by Carina Hennessy, Contributing Writer
I don’t have a car on campus. I walk everywhere, take the shuttle, or I get a ride with a friend.
The email breaking the news that a section of parking on Ring Road was being banned and that parking permits would rise in price didn’t really affect me.
Despite that, I need to speak up about these things just as much as the rest of you.
I have several friends and acquaintances from whom I’ve heard all the horrors and frustrations with campus parking, but I knew I needed more information than my limited experience allowed me when writing about the changes being made this year.
I took to Facebook to ask for opinions from anyone on campus willing to offer one up, positive or negative. It was pretty much what I had expected: the responses to the changes this year were overwhelmingly negative. Many felt frustration with price hikes in general, as we’ve been feeling the financial strain year after year in practically every billable aspect of campus life, from housing to tuition to books.
I have known of several people who have parked wherever they wanted on campus without a parking pass, accumulated tickets throughout the year, and their accumulated ticket fees amounted to less money than the cost of a standard parking pass.
For the record, a few positive folks told me that they don’t mind paying the extra money if it truly improves things. A few more positive folks agreed with the initial explanatory emails, that removing parking from this section of ring road would create a safer walking environment.
Many more were confused as to why the university claimed this is for our safety, when they saw greater issues of safety seeming to go unaddressed, like the lack of surveillance in parking lots.
The university hasn’t actually done anything new here, spent any money on these changes. No sidewalk will be added, no alternative parking, just a small glimmering possibility dangled in front of drivers for the ability to park in more places with a pass.
So, why did the school change something small that it seems like a non-issue to the majority of student population? I don’t think this situation will be all that unusual in the coming years, because we’re going to see a lot of changes.
The university is in crunch time with its UMassDTransform 2020 plan. If you’re not familiar with the plan, it’s basically a set of goals the university has set to reach by 2020, including more community outreach, better programs for students, state-of-the-art buildings (like the recent renovation of the Charlton College of Business) and improving infrastructure (like the recent construction all over the campus quad) and, interestingly, transparency.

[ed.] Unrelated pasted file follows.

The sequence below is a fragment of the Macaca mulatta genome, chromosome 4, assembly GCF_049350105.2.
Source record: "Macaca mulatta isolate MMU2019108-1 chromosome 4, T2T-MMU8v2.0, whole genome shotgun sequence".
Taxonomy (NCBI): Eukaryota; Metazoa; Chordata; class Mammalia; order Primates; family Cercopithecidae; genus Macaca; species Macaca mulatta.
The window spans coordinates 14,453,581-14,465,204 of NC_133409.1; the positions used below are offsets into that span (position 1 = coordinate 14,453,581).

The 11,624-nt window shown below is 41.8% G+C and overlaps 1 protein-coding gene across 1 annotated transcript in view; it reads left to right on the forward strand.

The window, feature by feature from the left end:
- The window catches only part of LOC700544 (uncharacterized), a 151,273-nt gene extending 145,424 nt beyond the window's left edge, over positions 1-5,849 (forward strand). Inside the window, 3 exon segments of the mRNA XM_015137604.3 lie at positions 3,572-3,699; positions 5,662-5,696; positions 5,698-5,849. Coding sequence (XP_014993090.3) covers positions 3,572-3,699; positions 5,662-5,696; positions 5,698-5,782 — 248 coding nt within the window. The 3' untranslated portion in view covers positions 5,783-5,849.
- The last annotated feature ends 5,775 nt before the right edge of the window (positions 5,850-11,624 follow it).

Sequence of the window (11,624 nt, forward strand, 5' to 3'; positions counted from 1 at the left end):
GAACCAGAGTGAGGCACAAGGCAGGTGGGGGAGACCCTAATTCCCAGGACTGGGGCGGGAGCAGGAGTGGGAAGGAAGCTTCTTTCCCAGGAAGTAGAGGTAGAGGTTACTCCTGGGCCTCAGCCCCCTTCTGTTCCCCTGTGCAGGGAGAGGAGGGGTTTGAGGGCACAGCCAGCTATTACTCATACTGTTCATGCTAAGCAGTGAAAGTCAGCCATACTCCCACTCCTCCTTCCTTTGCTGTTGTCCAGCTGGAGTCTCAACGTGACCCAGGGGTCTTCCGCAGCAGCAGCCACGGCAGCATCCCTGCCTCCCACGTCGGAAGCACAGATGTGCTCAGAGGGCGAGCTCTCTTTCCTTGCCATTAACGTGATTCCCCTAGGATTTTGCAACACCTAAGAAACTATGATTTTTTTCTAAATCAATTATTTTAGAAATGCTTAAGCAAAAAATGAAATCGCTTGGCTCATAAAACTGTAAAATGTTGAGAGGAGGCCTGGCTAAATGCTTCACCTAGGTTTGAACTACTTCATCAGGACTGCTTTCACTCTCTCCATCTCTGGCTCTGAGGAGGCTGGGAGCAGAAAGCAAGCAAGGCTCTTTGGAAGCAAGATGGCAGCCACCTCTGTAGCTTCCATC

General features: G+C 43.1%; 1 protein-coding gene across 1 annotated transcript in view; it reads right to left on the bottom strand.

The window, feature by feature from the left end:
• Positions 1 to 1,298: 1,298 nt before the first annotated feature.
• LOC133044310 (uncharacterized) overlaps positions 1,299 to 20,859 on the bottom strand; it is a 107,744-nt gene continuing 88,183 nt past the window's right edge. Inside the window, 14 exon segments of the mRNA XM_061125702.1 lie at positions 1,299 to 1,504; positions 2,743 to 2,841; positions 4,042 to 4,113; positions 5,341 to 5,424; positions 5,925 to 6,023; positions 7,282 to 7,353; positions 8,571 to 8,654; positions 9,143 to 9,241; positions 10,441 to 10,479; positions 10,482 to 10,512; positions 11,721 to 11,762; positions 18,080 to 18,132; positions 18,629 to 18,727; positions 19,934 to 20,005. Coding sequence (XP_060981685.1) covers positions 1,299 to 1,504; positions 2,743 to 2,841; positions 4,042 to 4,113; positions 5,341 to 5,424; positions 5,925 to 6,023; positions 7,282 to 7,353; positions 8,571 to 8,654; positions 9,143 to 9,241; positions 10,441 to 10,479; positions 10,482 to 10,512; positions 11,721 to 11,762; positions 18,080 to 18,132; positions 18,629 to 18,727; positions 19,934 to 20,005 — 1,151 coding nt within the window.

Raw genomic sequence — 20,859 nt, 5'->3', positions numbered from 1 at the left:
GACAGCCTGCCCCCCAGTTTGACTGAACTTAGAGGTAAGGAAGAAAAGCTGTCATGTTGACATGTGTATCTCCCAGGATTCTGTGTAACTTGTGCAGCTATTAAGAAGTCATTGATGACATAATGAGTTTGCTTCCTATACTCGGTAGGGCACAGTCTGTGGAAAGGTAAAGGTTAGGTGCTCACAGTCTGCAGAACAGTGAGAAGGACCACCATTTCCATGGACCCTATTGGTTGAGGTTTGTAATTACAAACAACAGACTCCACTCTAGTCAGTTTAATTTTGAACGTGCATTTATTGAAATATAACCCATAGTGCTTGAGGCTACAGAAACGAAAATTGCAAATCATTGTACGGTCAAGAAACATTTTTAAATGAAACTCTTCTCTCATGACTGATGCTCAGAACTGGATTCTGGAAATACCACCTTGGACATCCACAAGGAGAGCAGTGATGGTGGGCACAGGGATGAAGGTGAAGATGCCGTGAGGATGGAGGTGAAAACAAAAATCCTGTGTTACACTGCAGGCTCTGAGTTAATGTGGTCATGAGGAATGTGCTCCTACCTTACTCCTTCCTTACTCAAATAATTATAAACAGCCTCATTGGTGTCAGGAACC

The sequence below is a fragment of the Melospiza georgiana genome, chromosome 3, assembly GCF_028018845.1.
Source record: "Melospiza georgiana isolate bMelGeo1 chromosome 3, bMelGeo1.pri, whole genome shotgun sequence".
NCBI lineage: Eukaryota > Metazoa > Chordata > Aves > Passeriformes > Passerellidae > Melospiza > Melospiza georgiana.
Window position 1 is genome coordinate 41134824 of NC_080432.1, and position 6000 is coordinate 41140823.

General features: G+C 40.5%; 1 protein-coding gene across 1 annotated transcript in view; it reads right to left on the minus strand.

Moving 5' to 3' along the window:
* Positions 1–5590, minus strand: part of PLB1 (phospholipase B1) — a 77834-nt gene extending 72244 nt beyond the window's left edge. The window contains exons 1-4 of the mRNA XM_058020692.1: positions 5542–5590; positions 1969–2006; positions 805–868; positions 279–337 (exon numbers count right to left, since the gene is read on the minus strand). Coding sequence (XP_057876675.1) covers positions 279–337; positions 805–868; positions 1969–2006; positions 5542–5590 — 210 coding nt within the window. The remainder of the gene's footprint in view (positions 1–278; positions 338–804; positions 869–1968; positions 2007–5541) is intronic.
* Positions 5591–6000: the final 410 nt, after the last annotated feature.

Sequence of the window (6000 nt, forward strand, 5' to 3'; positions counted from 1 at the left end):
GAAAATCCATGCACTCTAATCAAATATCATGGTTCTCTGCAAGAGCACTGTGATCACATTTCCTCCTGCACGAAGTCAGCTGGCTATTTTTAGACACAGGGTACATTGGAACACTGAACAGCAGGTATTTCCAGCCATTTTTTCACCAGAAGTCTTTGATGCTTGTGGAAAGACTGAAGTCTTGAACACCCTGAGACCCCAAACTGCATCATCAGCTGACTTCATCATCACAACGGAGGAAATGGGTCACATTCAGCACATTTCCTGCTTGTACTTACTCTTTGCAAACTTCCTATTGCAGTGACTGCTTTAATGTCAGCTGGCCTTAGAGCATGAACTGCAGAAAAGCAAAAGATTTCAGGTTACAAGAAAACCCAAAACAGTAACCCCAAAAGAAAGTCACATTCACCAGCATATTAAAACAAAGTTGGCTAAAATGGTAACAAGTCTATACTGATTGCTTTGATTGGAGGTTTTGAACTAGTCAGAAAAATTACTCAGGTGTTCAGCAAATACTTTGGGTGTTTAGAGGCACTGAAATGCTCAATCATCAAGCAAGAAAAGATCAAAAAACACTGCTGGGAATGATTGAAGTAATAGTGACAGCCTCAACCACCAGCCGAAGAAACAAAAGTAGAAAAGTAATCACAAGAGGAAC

Unfortunately, in the midst of our university racing to put these improvements in place, enrollment is way down, funds are tight, and they’ve had a decent amount of scandal in the administration, like the ousting of our last chancellor.
I think that this parking move, and the frustration that has come with it, is a tiny, irritating symptom of a bigger problem.
Just showing up to the “Shake the Ship” events once or twice a year isn’t enough. Putting out a “You Spoke, We Listened” campaign isn’t enough. Administration hasn’t truly asked us what we’ve wanted, but we as students have also failed to tell them what we want.
We all got an email from Interim Chancellor Randy Helm with the budget report in that aforementioned interest of transparency. Did any of us read it? Skimmed it, even? Probably not. I meant to, but I haven’t.
We all have other things to do. We have jobs and lives and educations to pursue, and making sure that our administration is acting with our interests in mind should not have to be one more thing on our plate. But it is.
I am not a student who is parking on campus but I am a student who is concerned about the future of my school as it struggles to grow into a better version of itself, and we students slowly accept the price hikes, staff cuts, and inconveniences that quietly pile up in front of us.
It’s too late to put our two cents in on the parking ban. It’s not too late to pay attention to what other small things are happening at our school, from faculty leaving, to strange spending choices. We need to take a close look at what direction our school is going in, for better or worse. We need to take a close look at how we let it go there.